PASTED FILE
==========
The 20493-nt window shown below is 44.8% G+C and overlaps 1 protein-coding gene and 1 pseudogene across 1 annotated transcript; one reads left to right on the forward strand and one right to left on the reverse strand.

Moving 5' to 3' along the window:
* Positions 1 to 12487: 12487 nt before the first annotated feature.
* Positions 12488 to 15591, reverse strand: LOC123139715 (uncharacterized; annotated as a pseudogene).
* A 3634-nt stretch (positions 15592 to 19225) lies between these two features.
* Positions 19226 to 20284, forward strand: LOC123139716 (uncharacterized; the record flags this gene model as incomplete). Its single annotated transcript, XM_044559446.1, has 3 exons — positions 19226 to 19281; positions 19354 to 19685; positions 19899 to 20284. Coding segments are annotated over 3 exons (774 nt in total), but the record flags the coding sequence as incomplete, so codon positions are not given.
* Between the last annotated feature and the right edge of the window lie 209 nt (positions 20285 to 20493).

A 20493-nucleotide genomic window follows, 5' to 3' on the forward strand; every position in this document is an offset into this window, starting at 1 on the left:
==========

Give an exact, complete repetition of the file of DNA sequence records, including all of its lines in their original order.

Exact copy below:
The 20493-nt window shown below is 44.8% G+C and overlaps 1 protein-coding gene and 1 pseudogene across 1 annotated transcript; one reads left to right on the forward strand and one right to left on the reverse strand.

Moving 5' to 3' along the window:
* Positions 1 to 12487: 12487 nt before the first annotated feature.
* Positions 12488 to 15591, reverse strand: LOC123139715 (uncharacterized; annotated as a pseudogene).
* A 3634-nt stretch (positions 15592 to 19225) lies between these two features.
* Positions 19226 to 20284, forward strand: LOC123139716 (uncharacterized; the record flags this gene model as incomplete). Its single annotated transcript, XM_044559446.1, has 3 exons — positions 19226 to 19281; positions 19354 to 19685; positions 19899 to 20284. Coding segments are annotated over 3 exons (774 nt in total), but the record flags the coding sequence as incomplete, so codon positions are not given.
* Between the last annotated feature and the right edge of the window lie 209 nt (positions 20285 to 20493).

A 20493-nucleotide genomic window follows, 5' to 3' on the forward strand; every position in this document is an offset into this window, starting at 1 on the left: